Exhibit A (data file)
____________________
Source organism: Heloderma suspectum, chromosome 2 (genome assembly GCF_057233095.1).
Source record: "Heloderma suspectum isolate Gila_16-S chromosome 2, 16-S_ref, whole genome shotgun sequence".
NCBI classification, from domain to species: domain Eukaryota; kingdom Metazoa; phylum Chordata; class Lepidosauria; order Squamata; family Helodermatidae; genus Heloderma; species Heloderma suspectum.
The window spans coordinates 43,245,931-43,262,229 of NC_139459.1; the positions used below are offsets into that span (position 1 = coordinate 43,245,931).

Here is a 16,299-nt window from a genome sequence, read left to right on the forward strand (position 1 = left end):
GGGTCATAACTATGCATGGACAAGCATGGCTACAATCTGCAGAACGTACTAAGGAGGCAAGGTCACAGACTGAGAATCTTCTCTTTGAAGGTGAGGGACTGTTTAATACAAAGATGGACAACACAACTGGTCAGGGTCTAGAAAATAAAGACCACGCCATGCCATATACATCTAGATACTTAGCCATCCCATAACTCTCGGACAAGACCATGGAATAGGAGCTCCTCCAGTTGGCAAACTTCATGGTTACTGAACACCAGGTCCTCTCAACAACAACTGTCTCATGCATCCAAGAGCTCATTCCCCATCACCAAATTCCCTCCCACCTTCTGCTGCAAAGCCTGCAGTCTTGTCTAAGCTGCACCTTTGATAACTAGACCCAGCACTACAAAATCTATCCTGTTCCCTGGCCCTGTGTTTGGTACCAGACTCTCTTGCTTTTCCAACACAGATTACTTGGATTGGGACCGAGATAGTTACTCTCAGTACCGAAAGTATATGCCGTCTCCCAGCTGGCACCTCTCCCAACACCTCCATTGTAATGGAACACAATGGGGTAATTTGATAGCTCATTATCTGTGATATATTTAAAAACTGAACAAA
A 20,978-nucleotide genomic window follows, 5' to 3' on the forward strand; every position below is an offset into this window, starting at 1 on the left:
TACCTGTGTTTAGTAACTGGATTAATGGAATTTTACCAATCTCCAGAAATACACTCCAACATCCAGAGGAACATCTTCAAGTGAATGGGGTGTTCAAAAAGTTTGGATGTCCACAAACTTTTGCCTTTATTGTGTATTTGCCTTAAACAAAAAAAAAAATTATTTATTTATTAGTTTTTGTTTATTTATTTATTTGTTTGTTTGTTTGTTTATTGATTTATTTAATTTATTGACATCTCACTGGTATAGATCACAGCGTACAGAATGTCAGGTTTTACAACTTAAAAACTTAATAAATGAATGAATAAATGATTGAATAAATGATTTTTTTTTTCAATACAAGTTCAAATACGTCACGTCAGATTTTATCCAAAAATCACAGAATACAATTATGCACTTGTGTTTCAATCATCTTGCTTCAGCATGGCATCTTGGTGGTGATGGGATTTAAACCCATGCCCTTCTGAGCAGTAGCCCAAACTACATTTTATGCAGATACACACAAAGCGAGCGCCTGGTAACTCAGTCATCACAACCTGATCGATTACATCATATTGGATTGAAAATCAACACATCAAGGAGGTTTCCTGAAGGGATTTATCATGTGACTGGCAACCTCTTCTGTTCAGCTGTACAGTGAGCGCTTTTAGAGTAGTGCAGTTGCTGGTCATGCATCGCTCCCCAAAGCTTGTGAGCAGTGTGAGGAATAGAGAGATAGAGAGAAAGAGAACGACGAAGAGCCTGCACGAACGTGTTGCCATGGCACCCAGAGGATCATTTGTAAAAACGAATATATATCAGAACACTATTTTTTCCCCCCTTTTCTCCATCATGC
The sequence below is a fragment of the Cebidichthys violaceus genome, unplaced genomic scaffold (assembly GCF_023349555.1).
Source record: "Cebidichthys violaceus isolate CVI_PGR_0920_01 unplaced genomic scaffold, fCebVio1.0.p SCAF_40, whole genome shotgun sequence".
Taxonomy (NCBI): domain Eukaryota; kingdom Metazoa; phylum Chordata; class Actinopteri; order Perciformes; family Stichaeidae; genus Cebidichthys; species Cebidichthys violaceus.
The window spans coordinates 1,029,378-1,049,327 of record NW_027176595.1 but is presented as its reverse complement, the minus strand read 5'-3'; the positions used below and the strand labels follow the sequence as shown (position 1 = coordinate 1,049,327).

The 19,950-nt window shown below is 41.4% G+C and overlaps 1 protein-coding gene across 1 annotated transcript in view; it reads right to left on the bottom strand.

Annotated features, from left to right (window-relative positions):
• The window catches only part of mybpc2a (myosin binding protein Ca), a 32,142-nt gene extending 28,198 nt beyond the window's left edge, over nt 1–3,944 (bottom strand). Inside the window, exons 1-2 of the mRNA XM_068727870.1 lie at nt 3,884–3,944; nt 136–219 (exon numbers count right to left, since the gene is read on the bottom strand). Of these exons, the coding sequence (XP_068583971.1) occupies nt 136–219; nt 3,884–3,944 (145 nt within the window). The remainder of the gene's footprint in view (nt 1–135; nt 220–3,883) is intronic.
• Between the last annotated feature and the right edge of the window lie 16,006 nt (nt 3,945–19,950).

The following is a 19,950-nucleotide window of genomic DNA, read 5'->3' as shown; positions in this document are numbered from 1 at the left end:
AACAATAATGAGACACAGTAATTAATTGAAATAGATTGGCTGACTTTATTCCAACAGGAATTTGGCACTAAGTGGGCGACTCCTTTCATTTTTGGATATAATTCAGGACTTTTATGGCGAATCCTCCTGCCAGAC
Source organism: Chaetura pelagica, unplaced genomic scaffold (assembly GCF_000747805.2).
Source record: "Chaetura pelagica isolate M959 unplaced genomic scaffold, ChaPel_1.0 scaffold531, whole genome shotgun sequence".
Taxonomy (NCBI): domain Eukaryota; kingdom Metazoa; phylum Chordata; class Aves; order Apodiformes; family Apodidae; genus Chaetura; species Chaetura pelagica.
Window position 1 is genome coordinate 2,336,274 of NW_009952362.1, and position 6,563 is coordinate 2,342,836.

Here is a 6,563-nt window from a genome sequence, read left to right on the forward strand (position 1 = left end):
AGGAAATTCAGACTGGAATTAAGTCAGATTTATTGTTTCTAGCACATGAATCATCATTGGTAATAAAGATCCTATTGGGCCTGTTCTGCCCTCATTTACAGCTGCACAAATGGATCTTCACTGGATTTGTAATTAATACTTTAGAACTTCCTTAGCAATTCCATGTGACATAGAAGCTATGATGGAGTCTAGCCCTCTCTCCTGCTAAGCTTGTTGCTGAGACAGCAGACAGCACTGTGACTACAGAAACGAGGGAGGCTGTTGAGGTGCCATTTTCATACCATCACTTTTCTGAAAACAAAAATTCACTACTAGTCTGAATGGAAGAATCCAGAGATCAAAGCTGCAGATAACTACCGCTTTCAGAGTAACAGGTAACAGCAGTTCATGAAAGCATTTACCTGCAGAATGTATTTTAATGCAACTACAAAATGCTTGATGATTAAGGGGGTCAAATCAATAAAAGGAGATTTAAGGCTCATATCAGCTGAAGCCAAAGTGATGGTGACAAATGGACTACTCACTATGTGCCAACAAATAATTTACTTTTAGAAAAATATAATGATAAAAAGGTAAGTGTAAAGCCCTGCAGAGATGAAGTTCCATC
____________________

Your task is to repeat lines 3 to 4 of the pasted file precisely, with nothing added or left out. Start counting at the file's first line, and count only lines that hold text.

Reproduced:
NCBI classification, from domain to species: domain Eukaryota; kingdom Metazoa; phylum Chordata; class Lepidosauria; order Squamata; family Helodermatidae; genus Heloderma; species Heloderma suspectum.
The window spans coordinates 43,245,931-43,262,229 of NC_139459.1; the positions used below are offsets into that span (position 1 = coordinate 43,245,931).